Jared Albert Weeks-combs Sentenced in U.S. District Cour
The United States Attorney's Office announced that during a federal court session in Great Falls, on August 26, 2010, before U.S. District Judge Sam E. Haddon, JARED ALBERT WEEKS-COMBS, a 20-year-old resident of Wolf Point, appeared for sentencing. WEEKS-COMBS was sentenced to a term of:
- Prison: 21 months
- Special Assessment: $100
- Restitution: $400
- Supervised Release: 3 years
WEEKS-COMBS was sentenced in connection with his guilty plea to possession with the intent to distribute methamphetamine.
In an Offer of Proof filed by Assistant U.S. Attorney Rebekah J. French, the government stated it would have proved at trial the following:
On April 20, 2009, the Roosevelt County Undersheriff discovered that drug evidence was missing from the Roosevelt County Sheriff's Office's (RCSO) evidence room. The Undersheriff asked the recently retired RCSO Evidence Custodian to inventory all drug evidence stored in the evidence room. The Evidence Custodian concluded that there were 22 items of drug evidence missing. He was able to quantify the following missing drug amounts: approximately 12 grams of methamphetamine and 12 ounces of marijuana. He also noted that $400 cash was missing. The Evidence Custodian also found nine evidence envelopes torn open - which had contained an unknown amount of marijuana.
The same day he discovered the missing drug evidence, the Undersheriff received information from a Roosevelt County Commissioner that a private citizen had reported to the County Commissioners that Roosevelt County Jailer WEEKS-COMBS had been taking drugs from the RCSO and selling the drugs to pay his rent.
The Undersheriff asked two members of his staff to review security camera footage of the jail and evidence room. This review was limited because the tape did not show the door into the evidence room and they could only review tapes for six days prior to the date they started the review. The review showed WEEKS-COMBS carrying a brown paper bag with what looked like red evidence tape from the area of the evidence room to the jail's kitchen area. During this investigation, a Roosevelt County Reserve Deputy also learned that WEEKS-COMBS had turned off the security cameras for a period of time during one of his shifts.
The Undersheriff interviewed an inmate being held in the Roosevelt County Detention Center. The inmate admitted that WEEKS-COMBS had provided him with a syringe filled with methamphetamine and a marijuana cigarette while the inmate was being held in the Detention Center. According to the inmate, WEEKS-COMBS stole an evidence bag containing drug evidence (3.5 grams of methamphetamine) from the evidence storage area and replaced it with a new evidence bag containing sugar. Examination of the evidence bag revealed that someone had copied the information from the original sealed bag onto a second sealed bag. The Undersheriff confirmed that the substance in the second bag was not methamphetamine.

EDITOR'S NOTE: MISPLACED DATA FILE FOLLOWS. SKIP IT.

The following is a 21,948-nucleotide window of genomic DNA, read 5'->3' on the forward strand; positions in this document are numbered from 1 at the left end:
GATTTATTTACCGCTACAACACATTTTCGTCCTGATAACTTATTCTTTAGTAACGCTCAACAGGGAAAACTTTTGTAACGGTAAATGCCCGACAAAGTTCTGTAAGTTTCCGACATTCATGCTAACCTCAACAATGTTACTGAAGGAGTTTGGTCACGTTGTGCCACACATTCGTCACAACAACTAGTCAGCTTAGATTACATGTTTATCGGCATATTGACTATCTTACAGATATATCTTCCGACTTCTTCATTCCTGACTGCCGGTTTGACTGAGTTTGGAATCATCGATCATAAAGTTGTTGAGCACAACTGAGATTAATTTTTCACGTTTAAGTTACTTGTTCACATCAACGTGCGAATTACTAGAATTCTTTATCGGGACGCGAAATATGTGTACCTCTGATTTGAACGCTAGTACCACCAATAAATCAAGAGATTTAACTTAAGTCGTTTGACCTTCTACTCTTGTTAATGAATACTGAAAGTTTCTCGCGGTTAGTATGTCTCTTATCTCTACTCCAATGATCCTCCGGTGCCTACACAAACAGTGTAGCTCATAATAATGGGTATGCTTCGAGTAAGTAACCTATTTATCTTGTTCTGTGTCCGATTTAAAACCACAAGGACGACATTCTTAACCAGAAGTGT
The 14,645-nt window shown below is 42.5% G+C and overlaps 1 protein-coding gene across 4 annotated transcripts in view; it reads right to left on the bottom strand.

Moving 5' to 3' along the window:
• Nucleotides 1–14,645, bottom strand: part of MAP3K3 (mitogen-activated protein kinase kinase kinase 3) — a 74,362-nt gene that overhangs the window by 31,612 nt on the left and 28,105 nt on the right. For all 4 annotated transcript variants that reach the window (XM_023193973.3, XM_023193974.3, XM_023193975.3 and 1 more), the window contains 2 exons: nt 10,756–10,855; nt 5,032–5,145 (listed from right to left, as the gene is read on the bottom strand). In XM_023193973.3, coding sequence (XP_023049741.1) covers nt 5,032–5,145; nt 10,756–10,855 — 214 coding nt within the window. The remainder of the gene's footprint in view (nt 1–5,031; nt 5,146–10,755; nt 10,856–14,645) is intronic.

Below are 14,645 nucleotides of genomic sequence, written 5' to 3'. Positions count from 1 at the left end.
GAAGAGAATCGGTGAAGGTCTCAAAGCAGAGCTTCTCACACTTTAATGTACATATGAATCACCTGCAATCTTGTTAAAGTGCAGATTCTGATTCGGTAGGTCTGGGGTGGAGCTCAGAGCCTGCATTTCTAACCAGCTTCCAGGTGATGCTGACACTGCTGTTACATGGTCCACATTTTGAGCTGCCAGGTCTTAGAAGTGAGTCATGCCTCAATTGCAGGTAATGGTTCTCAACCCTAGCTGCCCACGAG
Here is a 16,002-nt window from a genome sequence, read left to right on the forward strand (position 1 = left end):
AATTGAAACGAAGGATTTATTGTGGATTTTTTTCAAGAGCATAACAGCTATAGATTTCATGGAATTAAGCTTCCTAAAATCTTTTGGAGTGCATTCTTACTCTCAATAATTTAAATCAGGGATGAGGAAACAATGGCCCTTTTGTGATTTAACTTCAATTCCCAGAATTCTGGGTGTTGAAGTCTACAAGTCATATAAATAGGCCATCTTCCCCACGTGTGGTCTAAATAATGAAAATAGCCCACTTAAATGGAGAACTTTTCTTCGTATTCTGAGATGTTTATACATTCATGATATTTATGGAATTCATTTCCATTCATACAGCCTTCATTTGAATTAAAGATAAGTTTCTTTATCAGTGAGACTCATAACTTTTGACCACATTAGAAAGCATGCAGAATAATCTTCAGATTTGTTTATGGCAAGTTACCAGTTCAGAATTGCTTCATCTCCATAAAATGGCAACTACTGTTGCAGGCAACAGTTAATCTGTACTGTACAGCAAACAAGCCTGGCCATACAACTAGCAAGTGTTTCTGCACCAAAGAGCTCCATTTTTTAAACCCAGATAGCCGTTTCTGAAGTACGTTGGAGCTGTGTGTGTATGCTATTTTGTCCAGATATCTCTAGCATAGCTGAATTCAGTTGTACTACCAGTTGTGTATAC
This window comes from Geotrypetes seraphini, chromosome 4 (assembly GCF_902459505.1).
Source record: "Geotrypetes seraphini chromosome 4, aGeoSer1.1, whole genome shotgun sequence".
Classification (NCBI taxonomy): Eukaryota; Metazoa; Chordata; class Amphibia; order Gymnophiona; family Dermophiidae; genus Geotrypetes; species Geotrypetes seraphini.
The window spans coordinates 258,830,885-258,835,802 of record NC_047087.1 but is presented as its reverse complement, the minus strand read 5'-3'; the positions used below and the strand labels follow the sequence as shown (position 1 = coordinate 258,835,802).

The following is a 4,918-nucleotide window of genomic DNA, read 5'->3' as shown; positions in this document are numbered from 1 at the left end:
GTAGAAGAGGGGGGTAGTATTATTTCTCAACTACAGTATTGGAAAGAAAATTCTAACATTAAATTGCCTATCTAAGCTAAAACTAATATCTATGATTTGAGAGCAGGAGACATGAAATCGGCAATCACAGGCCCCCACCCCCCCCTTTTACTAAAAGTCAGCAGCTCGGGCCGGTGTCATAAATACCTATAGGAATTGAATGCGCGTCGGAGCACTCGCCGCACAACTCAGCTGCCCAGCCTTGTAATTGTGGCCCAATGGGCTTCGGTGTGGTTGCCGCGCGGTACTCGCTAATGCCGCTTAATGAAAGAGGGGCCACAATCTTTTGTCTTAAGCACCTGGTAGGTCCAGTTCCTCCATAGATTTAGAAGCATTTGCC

The Undersheriff also interviewed WEEKS-COMBS who admitted removing five FedEx envelopes of drugs from the evidence room in March of 2009. He also admitted taking a sack of marijuana from the evidence room and replacing it with a box of rubber gloves. He admitted replacing the methamphetamine in one evidence bag with salt, but claimed he had flushed the methamphetamine down the toilet. WEEKS-COMBS denied giving an inmate a syringe containing methamphetamine, claiming that he filled the syringe with water.
An FBI agent also interviewed WEEKS-COMBS. During that interview, WEEKS-COMBS admitted that he provided an inmate with a syringe filled with methamphetamine, in addition to the water-filled syringe that he had tricked the inmate into thinking was methamphetamine on an earlier date. WEEKS-COMBS admitted that he gained access to the evidence room eight to fifteen times between February 2009 and April 23, 2009, and that he stole 21 to 22 evidence envelopes marked as containing methamphetamine or marijuana. He estimated that he had taken approximately 7.7 grams of methamphetamine and 2.5 pounds of marijuana. He also admitted having taken a wallet containing $400 in cash. WEEKS-COMBS claimed that he used most of the stolen drugs himself, but admitted providing some to friends.
Because there is no parole in the federal system, the "truth in sentencing" guidelines mandate that WEEKS-COMBS will likely serve all of the time imposed by the court. In the federal system, WEEKS-COMBS does have the opportunity to earn a sentence reduction for "good behavior." However, this reduction will not exceed 15% of the overall sentence.
The investigation was a cooperative effort between the Roosevelt County Sheriff's Office and the Federal Bureau of Investigation.